In today’s battle with malware, I learned a couple of interesting new places in the registry to check:
HKEY_LOCAL_MACHINE\SOFTWARE\Microsoft\Windows NT\CurrentVersion\Image File Execution Options
Place a key in here named after the file you want to prevent running, then place a STRING value under the key named “debugger”. Now, set the value of “debugger” to cmd, or some other relatively harmless executable that ignores its standard input – and presto, the application matching the keyname won’t run. BAD MALWARE. NO COOKIE.
Ironically, this is also quite useful for the GOOD guys keeping relatively clueless but persistent users from running things they really shouldn’t, like notorious P2P clients. For extra points, create a file C:\null.cmd or similar that simply exits, and use that as the “debugger” – they don’t even see anything happening at all, it just “doesn’t work”. This will probably frustrate them enough to desist, at least for a while… particularly given how used they probably are to the machine not working, if they’re that persistently malwaring it up in the first place.
Place a STRING value in here, and ditto above. (This is where GPO disallowing particular mutexes (I think it’s by mutex, not filename) to run takes effect.)
The More You Know…
If you have to deal with foreign languages and character sets (Cyrillic, Katakana, Hiragana, Kanji, etc) you need to have UTF support on your server. If you don’t already have it, here’s how you get it:
1. nano /etc/default/locale.gen and uncomment the line with en_US.UTF-8 (assuming your default language should be English)
3. edit /etc/profile and /etc/bash.bashrc and add the following: export LANG=en_US.UTF-8
When you next start a shell (exit, call bash manually, run sudo -s, whatever) you should then see UTF support available:
And you’re done.
The performance of the built-in RDP clients in Ubuntu as of 10.04-LTS Lucid Lynx (and previous) is plagued with difficulties – Windows machines, among other things, frequently have events which refresh the local desktop every second or so which Windows’ native RDP client doesn’t trigger on, but for some reason the TS Client and Remote Desktop Viewer in Ubuntu does, making using same to control a Windows box a real hassle.
Fortunately, there’s a solution – as of 11.04 (Natty Narwhal?), Ubuntu will be migrating to Remmina as its RDP and VNC client. Better yet, Remmina is already available in the repos for 10.04 Lucid Lynx!
me@box:~$ sudo apt-get update && sudo apt-get install remmina remmina-gnome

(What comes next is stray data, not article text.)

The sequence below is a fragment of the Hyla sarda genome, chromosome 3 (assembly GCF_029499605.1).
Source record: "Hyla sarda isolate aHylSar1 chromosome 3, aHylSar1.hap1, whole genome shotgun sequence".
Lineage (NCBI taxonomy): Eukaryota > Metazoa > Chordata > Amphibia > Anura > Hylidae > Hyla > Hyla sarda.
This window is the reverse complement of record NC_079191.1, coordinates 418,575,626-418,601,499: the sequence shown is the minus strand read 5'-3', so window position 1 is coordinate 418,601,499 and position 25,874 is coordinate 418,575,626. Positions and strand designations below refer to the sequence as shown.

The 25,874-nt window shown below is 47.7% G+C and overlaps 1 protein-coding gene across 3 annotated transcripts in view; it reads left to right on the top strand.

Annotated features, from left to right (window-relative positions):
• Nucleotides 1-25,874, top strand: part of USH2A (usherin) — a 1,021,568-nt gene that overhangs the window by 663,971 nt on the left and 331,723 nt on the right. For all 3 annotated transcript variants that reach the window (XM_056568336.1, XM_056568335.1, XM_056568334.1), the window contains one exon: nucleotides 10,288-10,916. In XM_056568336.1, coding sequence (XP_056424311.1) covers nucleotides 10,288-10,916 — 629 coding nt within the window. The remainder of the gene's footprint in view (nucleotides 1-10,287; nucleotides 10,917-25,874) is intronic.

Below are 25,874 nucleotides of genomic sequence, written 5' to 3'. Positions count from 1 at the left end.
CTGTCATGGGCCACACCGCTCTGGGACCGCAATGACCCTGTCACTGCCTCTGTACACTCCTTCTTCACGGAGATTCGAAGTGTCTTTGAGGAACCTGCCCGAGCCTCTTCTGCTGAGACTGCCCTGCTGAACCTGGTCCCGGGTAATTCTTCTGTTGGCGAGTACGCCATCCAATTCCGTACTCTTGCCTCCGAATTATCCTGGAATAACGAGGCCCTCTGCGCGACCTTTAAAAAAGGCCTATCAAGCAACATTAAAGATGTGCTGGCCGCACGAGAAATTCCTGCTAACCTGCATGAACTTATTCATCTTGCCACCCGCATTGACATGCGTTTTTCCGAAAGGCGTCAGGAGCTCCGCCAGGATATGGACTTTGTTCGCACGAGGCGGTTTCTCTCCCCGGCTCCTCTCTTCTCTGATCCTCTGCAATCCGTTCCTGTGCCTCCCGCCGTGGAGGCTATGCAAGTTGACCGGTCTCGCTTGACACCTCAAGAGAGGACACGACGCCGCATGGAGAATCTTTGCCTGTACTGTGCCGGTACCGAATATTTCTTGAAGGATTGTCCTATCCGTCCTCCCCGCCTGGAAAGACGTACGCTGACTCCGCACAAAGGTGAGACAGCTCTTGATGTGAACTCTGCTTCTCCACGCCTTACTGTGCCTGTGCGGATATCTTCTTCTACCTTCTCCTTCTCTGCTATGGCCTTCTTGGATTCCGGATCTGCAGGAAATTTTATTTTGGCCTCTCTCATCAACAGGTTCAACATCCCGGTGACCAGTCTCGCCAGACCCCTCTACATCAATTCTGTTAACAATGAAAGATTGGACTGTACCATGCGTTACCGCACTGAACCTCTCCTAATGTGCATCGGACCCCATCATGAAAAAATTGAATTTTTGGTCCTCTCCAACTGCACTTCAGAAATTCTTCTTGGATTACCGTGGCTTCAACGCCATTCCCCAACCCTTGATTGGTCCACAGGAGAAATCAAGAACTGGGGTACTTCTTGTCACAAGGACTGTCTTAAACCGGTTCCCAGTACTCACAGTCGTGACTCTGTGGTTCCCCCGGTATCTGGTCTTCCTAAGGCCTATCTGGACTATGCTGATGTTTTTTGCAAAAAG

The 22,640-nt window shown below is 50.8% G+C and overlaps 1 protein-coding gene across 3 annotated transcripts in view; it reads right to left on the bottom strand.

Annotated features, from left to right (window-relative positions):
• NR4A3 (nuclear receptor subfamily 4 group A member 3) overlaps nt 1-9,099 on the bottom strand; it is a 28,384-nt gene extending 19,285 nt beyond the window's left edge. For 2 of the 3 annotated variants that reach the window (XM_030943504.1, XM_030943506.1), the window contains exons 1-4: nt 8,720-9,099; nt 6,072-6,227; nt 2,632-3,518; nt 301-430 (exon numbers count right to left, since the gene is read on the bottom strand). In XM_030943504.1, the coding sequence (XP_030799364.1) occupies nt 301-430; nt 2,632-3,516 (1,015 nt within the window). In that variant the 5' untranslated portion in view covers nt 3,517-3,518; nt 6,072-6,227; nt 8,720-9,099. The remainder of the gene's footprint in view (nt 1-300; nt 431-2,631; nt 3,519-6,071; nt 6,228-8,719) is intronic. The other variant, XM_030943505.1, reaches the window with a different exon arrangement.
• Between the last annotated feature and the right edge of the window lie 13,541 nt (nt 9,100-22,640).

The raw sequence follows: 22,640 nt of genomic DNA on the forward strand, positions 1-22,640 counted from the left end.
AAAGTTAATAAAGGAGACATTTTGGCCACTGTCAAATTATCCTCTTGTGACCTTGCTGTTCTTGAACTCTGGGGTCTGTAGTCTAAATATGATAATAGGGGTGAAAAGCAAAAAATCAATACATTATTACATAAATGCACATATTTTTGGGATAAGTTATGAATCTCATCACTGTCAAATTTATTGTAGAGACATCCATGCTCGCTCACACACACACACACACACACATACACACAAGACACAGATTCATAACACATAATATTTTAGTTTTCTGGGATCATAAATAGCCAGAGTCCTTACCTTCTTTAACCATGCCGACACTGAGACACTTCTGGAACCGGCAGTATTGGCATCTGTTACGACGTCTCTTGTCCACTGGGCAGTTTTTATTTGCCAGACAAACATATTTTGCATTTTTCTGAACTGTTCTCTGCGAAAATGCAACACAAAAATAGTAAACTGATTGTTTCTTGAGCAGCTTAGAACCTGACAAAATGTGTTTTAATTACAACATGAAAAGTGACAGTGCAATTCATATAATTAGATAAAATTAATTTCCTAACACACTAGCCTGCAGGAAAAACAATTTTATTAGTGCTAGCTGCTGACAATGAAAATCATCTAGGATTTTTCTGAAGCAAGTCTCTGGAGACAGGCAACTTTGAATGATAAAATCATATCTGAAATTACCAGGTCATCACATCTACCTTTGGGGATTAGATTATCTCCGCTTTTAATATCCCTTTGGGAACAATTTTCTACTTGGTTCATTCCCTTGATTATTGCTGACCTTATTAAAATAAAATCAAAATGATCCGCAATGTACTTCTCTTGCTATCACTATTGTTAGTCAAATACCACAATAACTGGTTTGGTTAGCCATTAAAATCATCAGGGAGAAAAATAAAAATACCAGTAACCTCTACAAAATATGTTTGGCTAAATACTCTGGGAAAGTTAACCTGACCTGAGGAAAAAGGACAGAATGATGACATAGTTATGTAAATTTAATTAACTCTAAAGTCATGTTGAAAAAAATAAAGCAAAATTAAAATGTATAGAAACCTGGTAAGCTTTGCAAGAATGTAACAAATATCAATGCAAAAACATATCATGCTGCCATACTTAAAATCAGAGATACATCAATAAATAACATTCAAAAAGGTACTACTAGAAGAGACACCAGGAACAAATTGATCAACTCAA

After installation, you’ll find Remmina in Applications->Internet. Be sure to turn on the performance features “enable bitmap caching” and “enable compression”, they make a big difference. Also, you’ll find that Remmina supports transferring sound (leave it off if you don’t need it!), sharing local printers, and even sharing local drives! Pretty sweet. I’ve been very impressed with it so far. I haven’t experimented with the sound / folder / printer share options, but the performance difference is night and day.
add a Router block to the end of /etc/exim.conf.local:
driver = manualroute
domains = !+local_domains
transport = remote_smtp
route_list = * host.name.of.smart.host.server
then run the scripts to update configuration and restart exim:
First, of course make sure APC is installed. On Debian or a Debian-derived system (like Ubuntu), you can do this with sudo apt-get install php-apc. Once you’ve got APC installed and working, add the following snippet to app/etc/local.xml under your Magento site, in between the <global> and </global> tags:
“SOMETHINGUNIQUE” should be just what it says – something unique to the site you’re caching. This is a prefix that lets the webserver figure out what bits of cache go with what sites; so if you’ve got two different sites running, both with the same APC prefix set, you will have serious problems later. I recommend using your domain name, without the periods – so if your site is mystore.com, your prefix would be MYSTORE_ in the snippet above.
Make sure cache is enabled under System/Cache Management, and refresh it. You’re done.
The problem is almost certainly that its local cache is corrupt… which happens disturbingly frequently. The easiest way to fix it is to simply close Outlook, delete the local cache, then start Outlook again – the good news being that it works and your new mail starts showing up; the bad news being, of course, that it starts synchronizing /everything/ again.
Stick this command in a batch file, and you’ll have something that users can simply double-click to fix the issue. Just remember to tell them to CLOSE OUTLOOK FIRST! =)
del "%UserProfile%\Local Settings\Application Data\Microsoft\Outlook\*IMAP*-0*.pst"